You might want to bounce over to e-budo's aiki-jujutsu forum (erroneously placed under the Kory section) and read some of the comments on the book there. There are some interesting comments being tossed out about some of those discussing the book, FWIW.

I think one thing worth noting is that the lack of any meaningful dialogue and the general level of understanding being displayed on the web from the martial artists reading the book -including those who translated it. Overal it does more to support Sagawa's view that almost no one "got it" than anything his detractors could offer.

At what point are bold statements...just the truth, and not arrogant, at all.
Dan
Thanks for the lead, Dan.

Rgds

David Y
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Old 05-07-2010, 07:04 AM   #18
DH
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Re: "Transparent Power" Book

David
I didn't suggest E-budo for any useful information about the book, but rather that people can go there and read more feedback from still other budo people guessing and wondering and misunderstanding the nature of the book and hear what they are saying about about our own discussions of the book.
Like the comments here- "strengthen the back and legs", or "lift your arm to throw," (words loaded; either with meaning or misinformation) we can see from several personal testimonies that being able to read the original Japanese, training in the art, and translating it, didn't help budo people in actually understanding the material and changing their own skill level. Even for those in the art- their own physical skills revealed their lack of understanding of the material and the direction Sagawa pointed to.

There are those who trained with Sagawa and who now train with Kimura who lack the skills. Recent personal testimony confirmed that Sagawa was telling the truth when he said he did not teach this stuff most of his life. Other testimony offered here seems to corroborate that fact that only Kimura got it to some degree or another.
One can debate just why that is, but consider this;
1. After years of personal one-on-one and hands-on with a teacher/student relationship intact, and with the now humorous idea of the "deeper initiation" model supposedly intact- the teacher reveals that he purposefully did not teach what he knew would make the defining difference.

2. We find other examples of purposeful misinformation and withholding from those with "deeper initiation."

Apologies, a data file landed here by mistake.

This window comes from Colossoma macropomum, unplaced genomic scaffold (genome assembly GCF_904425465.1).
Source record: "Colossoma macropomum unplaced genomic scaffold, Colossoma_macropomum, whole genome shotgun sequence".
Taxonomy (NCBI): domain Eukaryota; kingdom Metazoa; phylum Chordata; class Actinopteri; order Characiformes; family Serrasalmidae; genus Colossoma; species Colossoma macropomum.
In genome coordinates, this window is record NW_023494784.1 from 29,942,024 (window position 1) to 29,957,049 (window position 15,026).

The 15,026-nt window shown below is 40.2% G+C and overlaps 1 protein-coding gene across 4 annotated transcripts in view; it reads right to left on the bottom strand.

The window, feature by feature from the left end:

3. You find out that the body of information, the real meat of what makes power and aiki exists as an undercurrent in Asian arts in different cultures and it is widely kept back there as well and we run into the same kind of "holdback" stories.

4. We realize that it isn't singular but an example of more of a widespread Asian model of teaching. Which explains why the vast majority of budo people feel like they do. It also helps explain the state of Budo throughout history: The rare budo giants who by all accounts can do amazing things, handle the efforts of accomplished budo men, go through their efforts with ease and stand apart from their own era's budo men like they were nothing more than budo "wall paper."

I've never bought the idea that the ones that "got it" in each generation were all geniuses and weirdly talented-and everyone of their peers were dolts stumbling around trying to get it....from the same information.
I think it is more realistic to consider it a case of the exceptional ones (meaning talented and above average) being actually taught defining material, and everyone else was left to guess and steal information. That makes more sense to me.
Which brings us back to Sagawa's statements which keep getting verified
Takeda said not to teach Gaijin the real art-so he didn't
Takeda said only teach one or two and no one else-so he didn't
Takeda said not to talk about the solo work-so he didn't

Now, in the modern Era; who -from that art- was talking about those very things publicly, years ago? Who, from that art was publicly denying it was so? What level of understanding is being displayed in various people's practice today?
I think it verifies and supports Sagawa's statements as true and as a budo "constant," yet again.

Dan

Last edited by DH : 05-07-2010 at 07:12 AM.
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Old 07-12-2010, 08:25 AM   #19
MM
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Re: "Transparent Power" Book

Quote:
Scott Harrington wrote: View Post
Transparent Power is a book that made me TOTALLY mad, upset and a lot p***ed mad , frustratingly mad. Ranting to the wife mad. However, I heartily recommend it to anyone interested in Aikido and Daito-ryu. Huh??!?!

Scott Harrington
Any different take on the book now?

Mark
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Old 07-12-2010, 08:28 AM   #20
MM
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Re: "Transparent Power" Book

It's funny that the book states Sagawa got aiki at 17. Then one reads a bit further on that sometime in Sagawa's adult life, he was trying to figure out how to be "sticky". He worked with women specifically on that. And to read that he was working on it because Takeda could do it. So, sometime in Sagawa's adult life, he's still working on how to do things Takeda could do. Being "sticky" is part of having aiki.